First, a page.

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Suffolk's Republican-Conservative feud could affect GOP control of NY Senate

Edward Walsh, the Suffolk County Conservative Party chairman,

Edward Walsh, the Suffolk County Conservative Party chairman, is shown in this undated photo. Credit: James Carbone

The incendiary battle between Suffolk Conservative chairman Edward Walsh and his GOP counterpart John Jay LaValle is turning into an all-out war that could have statewide implications for Republican control of the New York State Senate.

The latest salvo came late last week from Conservative lawyer Barbara Gervase, a staunch foe of Common Core, who said she will form a committee to look into running against Senate Majority Leader John Flanagan (R-East Northport). "I'm forming an exploratory committee to see what my chances are for winning the position," said Gervase, a Hauppauge resident.

Conservatives, according to party sources, also are looking to enlist opponents for Sens. Kenneth LaValle (R-Port Jefferson) and Carl Marcellino (R-Syosset) and even possibly freshman Tom Croci (R-Islip), though the minor party was a major backer of his last year.

Of course, the Conservatives' real target is not any of the state senators, but rather Suffolk Republican chairman John Jay LaValle, who last week fired Walsh's closest ally, Michael Torres, the party secretary, from his $106,852-a-year post as senior assistant elections commissioner. Walsh wants to see LaValle removed from his position.

Torres' firing came after Walsh made a cross-endorsement deal for state Supreme Court that gave two Democrats the minor party's backing in return for Democratic backing for Howard Heckman, Torres' future father-in-law.

LaValle, alluding to federal charges Walsh faces as a corrections lieutenant for taking pay for time he allegedly did not work, said, "The days of Ed Walsh's inappropriate and undue political influence are numbered. Our Republican senators and assemblymen are honest and hardworking . . . and show up for work every day to help Long Island taxpayers. It's obvious Ed Walsh is only interested in cronyism, not conservatism."

Walsh countered that LaValle is a failed leader who can't raise money or bring out troops and needs the Conservative line for its crucial winning margin. "Actions speak louder than words and he's been the most inept guy around," Walsh said. "And all he ever worries about is where he can put his friends and family." Walsh said many Conservatives also are disgruntled because of the GOP Senate's stands on Common Core, the gun-control SAFE Act and gay marriage.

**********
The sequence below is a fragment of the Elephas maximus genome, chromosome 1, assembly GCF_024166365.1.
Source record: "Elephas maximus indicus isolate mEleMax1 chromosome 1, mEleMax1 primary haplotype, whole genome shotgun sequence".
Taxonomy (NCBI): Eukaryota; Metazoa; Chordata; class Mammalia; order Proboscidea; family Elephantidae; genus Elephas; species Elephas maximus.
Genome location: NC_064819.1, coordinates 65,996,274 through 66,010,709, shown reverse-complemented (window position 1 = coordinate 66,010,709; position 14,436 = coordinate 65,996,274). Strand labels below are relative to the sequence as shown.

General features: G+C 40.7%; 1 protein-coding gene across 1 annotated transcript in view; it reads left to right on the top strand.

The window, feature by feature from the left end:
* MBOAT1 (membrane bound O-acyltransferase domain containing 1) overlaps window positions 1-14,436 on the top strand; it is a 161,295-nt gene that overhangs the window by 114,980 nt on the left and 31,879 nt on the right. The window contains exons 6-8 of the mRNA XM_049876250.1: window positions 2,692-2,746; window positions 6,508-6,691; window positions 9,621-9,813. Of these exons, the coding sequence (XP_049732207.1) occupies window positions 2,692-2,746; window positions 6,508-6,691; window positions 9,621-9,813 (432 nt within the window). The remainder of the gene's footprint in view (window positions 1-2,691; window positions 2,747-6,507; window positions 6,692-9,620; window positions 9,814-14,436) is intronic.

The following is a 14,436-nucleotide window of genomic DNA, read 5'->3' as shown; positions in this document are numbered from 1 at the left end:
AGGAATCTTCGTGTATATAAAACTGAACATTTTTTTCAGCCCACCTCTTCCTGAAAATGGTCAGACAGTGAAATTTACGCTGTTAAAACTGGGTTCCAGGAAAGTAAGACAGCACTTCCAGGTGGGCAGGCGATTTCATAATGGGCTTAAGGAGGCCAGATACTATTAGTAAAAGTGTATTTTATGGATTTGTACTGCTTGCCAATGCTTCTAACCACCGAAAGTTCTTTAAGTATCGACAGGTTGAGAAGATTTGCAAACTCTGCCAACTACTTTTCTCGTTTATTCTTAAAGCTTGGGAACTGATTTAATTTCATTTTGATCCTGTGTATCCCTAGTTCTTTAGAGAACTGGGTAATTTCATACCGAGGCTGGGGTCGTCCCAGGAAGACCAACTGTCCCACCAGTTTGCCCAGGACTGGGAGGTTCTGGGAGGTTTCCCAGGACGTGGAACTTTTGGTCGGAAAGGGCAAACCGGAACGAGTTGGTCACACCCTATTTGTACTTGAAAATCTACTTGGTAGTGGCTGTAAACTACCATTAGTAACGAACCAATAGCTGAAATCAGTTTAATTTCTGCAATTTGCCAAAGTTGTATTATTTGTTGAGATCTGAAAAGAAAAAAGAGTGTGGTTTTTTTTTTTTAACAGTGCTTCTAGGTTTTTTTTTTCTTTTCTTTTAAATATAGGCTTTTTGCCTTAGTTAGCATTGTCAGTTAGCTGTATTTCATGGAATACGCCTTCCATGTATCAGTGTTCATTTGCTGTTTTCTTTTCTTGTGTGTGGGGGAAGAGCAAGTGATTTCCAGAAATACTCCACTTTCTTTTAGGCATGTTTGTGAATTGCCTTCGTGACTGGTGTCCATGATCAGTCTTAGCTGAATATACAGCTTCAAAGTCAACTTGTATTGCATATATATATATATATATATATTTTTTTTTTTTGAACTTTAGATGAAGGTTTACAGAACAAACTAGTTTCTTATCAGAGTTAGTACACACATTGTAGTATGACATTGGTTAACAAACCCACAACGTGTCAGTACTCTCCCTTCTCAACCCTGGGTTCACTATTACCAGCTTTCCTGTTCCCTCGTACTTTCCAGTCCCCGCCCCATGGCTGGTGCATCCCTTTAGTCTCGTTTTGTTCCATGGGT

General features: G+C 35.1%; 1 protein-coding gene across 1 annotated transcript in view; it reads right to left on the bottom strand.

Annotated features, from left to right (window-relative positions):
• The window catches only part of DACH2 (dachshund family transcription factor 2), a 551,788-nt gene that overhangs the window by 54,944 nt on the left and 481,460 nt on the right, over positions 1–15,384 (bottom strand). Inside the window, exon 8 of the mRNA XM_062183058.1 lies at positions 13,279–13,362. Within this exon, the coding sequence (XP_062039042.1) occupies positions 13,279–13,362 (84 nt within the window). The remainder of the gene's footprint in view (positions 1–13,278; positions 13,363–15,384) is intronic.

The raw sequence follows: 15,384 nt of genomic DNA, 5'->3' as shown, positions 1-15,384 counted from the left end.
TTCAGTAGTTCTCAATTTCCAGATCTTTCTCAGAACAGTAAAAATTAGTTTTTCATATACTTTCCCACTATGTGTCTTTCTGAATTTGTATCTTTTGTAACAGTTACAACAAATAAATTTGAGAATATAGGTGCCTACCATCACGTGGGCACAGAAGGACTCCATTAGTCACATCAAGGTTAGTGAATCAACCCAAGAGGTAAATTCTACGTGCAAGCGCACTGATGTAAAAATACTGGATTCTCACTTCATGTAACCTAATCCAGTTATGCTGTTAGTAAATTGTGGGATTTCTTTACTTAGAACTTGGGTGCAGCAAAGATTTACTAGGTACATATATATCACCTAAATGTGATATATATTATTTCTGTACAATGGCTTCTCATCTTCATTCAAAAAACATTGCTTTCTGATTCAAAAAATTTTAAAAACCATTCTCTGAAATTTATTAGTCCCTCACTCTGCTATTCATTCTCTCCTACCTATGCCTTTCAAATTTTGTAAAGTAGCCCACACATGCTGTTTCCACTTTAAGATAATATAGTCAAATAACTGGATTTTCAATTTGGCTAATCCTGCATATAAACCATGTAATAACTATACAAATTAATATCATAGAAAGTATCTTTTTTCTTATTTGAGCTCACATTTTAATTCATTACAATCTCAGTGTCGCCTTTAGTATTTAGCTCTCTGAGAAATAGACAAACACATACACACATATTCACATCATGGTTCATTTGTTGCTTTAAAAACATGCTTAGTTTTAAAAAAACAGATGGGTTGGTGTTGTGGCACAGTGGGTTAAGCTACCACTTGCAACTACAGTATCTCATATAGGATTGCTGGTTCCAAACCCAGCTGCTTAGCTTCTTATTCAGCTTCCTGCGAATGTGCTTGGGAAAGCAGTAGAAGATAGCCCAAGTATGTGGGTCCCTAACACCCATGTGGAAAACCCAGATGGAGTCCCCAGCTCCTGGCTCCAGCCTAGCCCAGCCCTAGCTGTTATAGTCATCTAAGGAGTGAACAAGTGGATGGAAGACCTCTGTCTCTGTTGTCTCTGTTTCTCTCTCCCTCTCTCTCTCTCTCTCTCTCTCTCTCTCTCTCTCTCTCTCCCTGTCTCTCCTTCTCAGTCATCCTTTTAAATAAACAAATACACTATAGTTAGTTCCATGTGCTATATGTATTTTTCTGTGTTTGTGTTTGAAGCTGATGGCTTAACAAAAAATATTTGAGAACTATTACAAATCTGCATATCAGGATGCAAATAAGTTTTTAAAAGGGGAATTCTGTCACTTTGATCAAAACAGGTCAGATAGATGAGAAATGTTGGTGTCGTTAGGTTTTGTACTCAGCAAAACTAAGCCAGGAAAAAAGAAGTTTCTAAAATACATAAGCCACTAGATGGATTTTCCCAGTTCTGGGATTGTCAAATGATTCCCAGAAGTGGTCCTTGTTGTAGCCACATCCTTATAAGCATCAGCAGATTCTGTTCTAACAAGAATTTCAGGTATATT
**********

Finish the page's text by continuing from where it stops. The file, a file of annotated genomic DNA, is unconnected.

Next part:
While Conservative candidates can't win on the minor party line alone, a loss of the 8 percent to 12 percent of the vote that the line pulls is enough to make GOP incumbents highly anxious and make it easier for state Democrats to recruit more serious potential foes.

Some Republicans worry LaValle's approach will not only infuriate the still-powerful Walsh, but also widen the chasm with other party leaders such as Torres, who is likely to remain a major party figure even if Walsh falls. "By choosing to go to war with Conservatives, LaValle could single-handedly throw the State Senate into Democratic hands," said Joseph Sawicki, former county comptroller and Southold GOP leader. "If that happens, he would go down as the worst Republican leader in Suffolk history."

Flanagan, meanwhile, said he was unaware of Gervase's possible candidacy and had "no role whatsoever" in the Torres firing. He believes local GOP senators will earn Conservative backing because of their record of keeping taxes and crime down. "There are always ebbs and flows and relations are tested periodically," said Flanagan. "But I've been proud to run with the Conservative endorsement and by this time next year things will look fine."

Mike Long, state Conservative chairman, said things are "a little more than uptight" between Walsh and LaValle, but added he has little control over what Walsh does locally because "they run their own show and I have no input or authority to impose my point of view."

But others hope tensions ease. "Philosophically, Republicans and Conservatives have an 85 percent overlap on issues," GOP Comptroller John Kennedy said. "But this kind of internal fighting does not bode well for anyone."


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